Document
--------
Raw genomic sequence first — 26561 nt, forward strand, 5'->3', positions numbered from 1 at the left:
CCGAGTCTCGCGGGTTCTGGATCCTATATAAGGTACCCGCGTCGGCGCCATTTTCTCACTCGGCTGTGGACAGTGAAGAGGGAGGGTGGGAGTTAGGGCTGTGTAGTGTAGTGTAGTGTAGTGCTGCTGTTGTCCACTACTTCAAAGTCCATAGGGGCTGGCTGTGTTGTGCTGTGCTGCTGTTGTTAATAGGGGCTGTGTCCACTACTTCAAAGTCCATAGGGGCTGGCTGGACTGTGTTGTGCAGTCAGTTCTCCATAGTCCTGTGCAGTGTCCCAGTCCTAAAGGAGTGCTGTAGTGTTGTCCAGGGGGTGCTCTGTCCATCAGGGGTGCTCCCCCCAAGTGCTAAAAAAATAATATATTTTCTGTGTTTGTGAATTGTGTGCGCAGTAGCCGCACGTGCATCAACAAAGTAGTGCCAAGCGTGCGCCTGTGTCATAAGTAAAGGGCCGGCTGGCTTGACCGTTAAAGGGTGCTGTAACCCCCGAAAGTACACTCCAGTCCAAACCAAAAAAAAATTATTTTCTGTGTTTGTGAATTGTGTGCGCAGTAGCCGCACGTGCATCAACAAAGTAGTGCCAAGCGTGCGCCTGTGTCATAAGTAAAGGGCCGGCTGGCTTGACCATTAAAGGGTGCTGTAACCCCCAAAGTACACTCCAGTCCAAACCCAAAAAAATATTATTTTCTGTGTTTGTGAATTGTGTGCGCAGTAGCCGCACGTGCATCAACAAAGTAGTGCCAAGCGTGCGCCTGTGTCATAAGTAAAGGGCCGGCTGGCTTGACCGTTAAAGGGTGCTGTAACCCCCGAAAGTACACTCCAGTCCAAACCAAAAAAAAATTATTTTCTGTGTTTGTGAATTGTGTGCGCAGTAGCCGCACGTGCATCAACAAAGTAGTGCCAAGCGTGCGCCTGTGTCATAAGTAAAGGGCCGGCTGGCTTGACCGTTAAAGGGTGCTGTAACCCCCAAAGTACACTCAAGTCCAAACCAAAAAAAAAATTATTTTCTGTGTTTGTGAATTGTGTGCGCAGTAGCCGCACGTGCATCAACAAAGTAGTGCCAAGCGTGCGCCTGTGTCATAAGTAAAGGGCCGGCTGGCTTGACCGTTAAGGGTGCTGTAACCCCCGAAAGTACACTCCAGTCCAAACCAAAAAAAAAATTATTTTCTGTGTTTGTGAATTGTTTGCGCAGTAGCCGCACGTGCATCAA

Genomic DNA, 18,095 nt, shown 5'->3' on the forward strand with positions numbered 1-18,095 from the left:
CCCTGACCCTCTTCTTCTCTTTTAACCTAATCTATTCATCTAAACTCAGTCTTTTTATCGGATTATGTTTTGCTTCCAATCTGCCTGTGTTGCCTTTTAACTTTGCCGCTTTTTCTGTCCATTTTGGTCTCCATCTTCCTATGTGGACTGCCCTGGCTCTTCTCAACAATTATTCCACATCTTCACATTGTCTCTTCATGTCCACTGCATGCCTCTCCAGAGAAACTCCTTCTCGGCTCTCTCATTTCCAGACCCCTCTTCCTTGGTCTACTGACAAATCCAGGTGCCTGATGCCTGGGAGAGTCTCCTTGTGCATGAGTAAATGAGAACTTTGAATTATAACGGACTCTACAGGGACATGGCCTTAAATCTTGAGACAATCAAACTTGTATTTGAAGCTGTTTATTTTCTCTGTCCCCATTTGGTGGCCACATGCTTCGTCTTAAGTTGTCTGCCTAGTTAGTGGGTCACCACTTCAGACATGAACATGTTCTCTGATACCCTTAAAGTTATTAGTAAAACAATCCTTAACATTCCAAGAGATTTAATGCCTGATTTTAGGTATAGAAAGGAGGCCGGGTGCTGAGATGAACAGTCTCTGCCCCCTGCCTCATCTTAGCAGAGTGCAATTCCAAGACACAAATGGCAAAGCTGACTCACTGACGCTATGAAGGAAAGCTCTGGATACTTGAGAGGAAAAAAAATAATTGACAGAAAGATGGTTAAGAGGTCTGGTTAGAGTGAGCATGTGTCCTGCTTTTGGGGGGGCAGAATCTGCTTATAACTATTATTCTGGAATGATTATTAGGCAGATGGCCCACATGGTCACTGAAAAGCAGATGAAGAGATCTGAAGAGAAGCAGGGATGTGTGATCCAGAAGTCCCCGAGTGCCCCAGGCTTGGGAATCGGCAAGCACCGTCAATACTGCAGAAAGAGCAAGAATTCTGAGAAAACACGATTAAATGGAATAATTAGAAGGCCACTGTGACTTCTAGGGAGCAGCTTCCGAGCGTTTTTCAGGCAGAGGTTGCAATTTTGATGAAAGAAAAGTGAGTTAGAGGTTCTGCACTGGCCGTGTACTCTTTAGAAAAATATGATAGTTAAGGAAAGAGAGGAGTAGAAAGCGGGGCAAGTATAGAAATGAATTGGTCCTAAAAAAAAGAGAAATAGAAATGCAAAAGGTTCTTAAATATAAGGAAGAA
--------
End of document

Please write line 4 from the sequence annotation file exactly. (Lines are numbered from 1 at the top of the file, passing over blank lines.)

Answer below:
CCCTGACCCTCTTCTTCTCTTTTAACCTAATCTATTCATCTAAACTCAGTCTTTTTATCGGATTATGTTTTGCTTCCAATCTGCCTGTGTTGCCTTTTAACTTTGCCGCTTTTTCTGTCCATTTTGGTCTCCATCTTCCTATGTGGACTGCCCTGGCTCTTCTCAACAATTATTCCACATCTTCACATTGTCTCTTCATGTCCACTGCATGCCTCTCCAGAGAAACTCCTTCTCGGCTCTCTCATTTCCAGACCCCTCTTCCTTGGTCTACTGACAAATCCAGGTGCCTGATGCCTGGGAGAGTCTCCTTGTGCATGAGTAAATGAGAACTTTGAATTATAACGGACTCTACAGGGACATGGCCTTAAATCTTGAGACAATCAAACTTGTATTTGAAGCTGTTTATTTTCTCTGTCCCCATTTGGTGGCCACATGCTTCGTCTTAAGTTGTCTGCCTAGTTAGTGGGTCACCACTTCAGACATGAACATGTTCTCTGATACCCTTAAAGTTATTAGTAAAACAATCCTTAACATTCCAAGAGATTTAATGCCTGATTTTAGGTATAGAAAGGAGGCCGGGTGCTGAGATGAACAGTCTCTGCCCCCTGCCTCATCTTAGCAGAGTGCAATTCCAAGACACAAATGGCAAAGCTGACTCACTGACGCTATGAAGGAAAGCTCTGGATACTTGAGAGGAAAAAAAATAATTGACAGAAAGATGGTTAAGAGGTCTGGTTAGAGTGAGCATGTGTCCTGCTTTTGGGGGGGCAGAATCTGCTTATAACTATTATTCTGGAATGATTATTAGGCAGATGGCCCACATGGTCACTGAAAAGCAGATGAAGAGATCTGAAGAGAAGCAGGGATGTGTGATCCAGAAGTCCCCGAGTGCCCCAGGCTTGGGAATCGGCAAGCACCGTCAATACTGCAGAAAGAGCAAGAATTCTGAGAAAACACGATTAAATGGAATAATTAGAAGGCCACTGTGACTTCTAGGGAGCAGCTTCCGAGCGTTTTTCAGGCAGAGGTTGCAATTTTGATGAAAGAAAAGTGAGTTAGAGGTTCTGCACTGGCCGTGTACTCTTTAGAAAAATATGATAGTTAAGGAAAGAGAGGAGTAGAAAGCGGGGCAAGTATAGAAATGAATTGGTCCTAAAAAAAAGAGAAATAGAAATGCAAAAGGTTCTTAAATATAAGGAAGAA